Metal fans are happier than everyone else

Study of 80s metalheads finds that they turn out to be better adjusted than those who listened to other music

Metal fans … Call them sanity horns, not devil’s horns. Photograph: Paul Bergen/Redferns

“Metal health will drive you mad,” insisted Quiet Riot on the title track of the first heavy metal album to top the Billboard charts, back in 1983. It turns out they weren’t just a little wide of the mark, but completely wrong – because a new study has found 80s metalheads “were significantly happier in their youth, and better adjusted currently” than their peers, and current college students.

Three Decades Later: The Life Experiences and Mid-Life Functioning of 1980s Heavy Metal Groupies, Musicians and Fans – published in the journal Self and Identity (via Pacific Standard) – found that while “metal enthusiasts did often experience traumatic and risky ‘sex, drugs, and rock-and-roll’ lives, … the metalhead identity also served as a protective factor against negative outcomes.”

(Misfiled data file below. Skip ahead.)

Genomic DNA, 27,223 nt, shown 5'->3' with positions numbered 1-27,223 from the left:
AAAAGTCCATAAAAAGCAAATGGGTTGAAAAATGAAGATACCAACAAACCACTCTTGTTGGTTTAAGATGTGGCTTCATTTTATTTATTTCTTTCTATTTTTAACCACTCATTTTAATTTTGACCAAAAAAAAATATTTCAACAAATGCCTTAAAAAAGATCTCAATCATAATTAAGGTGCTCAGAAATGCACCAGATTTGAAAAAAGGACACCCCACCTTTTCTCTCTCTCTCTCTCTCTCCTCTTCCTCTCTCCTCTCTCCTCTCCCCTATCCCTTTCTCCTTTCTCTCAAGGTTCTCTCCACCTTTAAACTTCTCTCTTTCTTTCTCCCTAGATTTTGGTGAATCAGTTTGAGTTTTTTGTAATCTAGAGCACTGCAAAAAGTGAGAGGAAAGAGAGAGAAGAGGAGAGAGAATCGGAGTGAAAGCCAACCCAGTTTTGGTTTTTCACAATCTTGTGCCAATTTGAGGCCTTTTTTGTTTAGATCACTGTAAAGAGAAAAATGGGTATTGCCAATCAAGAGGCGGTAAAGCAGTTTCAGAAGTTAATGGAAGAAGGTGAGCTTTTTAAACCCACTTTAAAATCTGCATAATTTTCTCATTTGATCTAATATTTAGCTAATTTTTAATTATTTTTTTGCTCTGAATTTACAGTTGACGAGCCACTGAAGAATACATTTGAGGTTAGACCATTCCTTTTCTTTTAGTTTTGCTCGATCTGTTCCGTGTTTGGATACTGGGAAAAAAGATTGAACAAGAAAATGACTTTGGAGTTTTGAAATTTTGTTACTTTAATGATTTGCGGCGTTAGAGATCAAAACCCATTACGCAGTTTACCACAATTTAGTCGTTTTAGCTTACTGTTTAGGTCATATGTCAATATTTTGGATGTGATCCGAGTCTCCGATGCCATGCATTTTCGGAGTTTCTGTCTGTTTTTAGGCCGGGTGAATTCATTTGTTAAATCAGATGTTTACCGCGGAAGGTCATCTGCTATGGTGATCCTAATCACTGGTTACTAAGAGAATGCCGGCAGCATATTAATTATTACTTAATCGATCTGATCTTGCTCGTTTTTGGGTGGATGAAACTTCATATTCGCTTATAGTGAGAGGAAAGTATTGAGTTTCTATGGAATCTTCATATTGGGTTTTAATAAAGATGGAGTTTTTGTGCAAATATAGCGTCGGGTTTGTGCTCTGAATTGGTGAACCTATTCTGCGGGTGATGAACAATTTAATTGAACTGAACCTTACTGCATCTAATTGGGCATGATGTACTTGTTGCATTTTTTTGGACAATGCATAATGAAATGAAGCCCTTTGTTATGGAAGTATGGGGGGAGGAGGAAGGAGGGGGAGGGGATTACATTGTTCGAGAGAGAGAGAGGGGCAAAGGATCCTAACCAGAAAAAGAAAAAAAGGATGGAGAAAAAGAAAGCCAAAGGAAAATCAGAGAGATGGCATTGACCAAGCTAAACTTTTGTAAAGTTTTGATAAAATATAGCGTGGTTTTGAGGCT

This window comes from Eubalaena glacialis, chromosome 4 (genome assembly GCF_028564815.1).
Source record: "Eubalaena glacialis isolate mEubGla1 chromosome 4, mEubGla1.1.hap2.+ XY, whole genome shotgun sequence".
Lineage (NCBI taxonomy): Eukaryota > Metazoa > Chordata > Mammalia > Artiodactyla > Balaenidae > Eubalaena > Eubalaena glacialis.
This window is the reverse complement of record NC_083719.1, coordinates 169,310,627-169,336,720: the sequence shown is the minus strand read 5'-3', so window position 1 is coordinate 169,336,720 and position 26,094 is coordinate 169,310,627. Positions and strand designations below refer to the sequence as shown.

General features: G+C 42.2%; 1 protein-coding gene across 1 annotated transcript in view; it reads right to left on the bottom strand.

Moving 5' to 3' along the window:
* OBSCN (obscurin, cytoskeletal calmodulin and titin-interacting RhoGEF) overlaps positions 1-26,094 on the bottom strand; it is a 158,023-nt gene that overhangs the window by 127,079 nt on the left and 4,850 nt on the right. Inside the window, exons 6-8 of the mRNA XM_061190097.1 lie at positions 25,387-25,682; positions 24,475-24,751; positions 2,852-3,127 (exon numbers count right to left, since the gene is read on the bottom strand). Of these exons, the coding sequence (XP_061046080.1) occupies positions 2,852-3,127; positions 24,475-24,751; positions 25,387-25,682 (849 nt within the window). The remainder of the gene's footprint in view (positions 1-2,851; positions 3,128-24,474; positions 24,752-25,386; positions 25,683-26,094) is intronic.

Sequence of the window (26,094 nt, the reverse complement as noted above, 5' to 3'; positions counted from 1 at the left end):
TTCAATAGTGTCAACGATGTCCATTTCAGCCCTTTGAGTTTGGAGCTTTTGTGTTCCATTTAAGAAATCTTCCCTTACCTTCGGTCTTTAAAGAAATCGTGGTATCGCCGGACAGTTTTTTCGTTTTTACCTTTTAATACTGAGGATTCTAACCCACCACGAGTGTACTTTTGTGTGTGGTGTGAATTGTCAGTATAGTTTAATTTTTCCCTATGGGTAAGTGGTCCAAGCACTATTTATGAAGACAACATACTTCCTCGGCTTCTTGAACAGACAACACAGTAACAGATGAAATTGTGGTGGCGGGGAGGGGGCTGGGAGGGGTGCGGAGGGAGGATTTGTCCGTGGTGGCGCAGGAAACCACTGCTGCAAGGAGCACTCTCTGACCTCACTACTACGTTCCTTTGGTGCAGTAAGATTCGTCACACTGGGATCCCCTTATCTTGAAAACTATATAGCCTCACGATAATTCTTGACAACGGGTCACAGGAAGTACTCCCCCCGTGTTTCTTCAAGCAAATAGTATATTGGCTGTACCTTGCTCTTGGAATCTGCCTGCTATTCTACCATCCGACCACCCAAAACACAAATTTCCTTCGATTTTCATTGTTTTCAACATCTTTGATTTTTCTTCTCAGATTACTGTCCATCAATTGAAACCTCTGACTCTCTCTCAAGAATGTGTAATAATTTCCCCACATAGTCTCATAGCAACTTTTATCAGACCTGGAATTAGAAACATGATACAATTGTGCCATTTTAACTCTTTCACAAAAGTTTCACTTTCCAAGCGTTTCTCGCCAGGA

The study looked at 377 adults: 154 who had been metal fans, musicians or groupies in the 80s, 80 who listened to different music at the time, and 153 California college students.

It turned out that the metalheads “reported higher levels of youthful happiness” than the other groups and “they were also less likely to have any regrets about things they had done in their youth.” There was a caveat, in which it was explained that the survey featured those who were happy to report on their lives, while those who had fallen by the wayside were less likely to participate in the survey.

The key to the metal fans progressing to happy adulthood, the paper suggests: metal’s famed sense of community. “Social support is a crucial protective factor for troubled youth,” the reserachers wrote. “Fans and musicians alike felt a kinship in the metal community, and a way to experience heightened emotions with like-minded people.”

The irony of the study is that metal was considered to be corrosive to moral values and social integration in the 1980s, with groups such as Tipper Gore’s PMRC leading campaigns against it. Judas Priest even found themselves in court, after accusations that their album Stained Class contained subliminal messages that led two young men to kill themselves in 1985.

Via The Guardian

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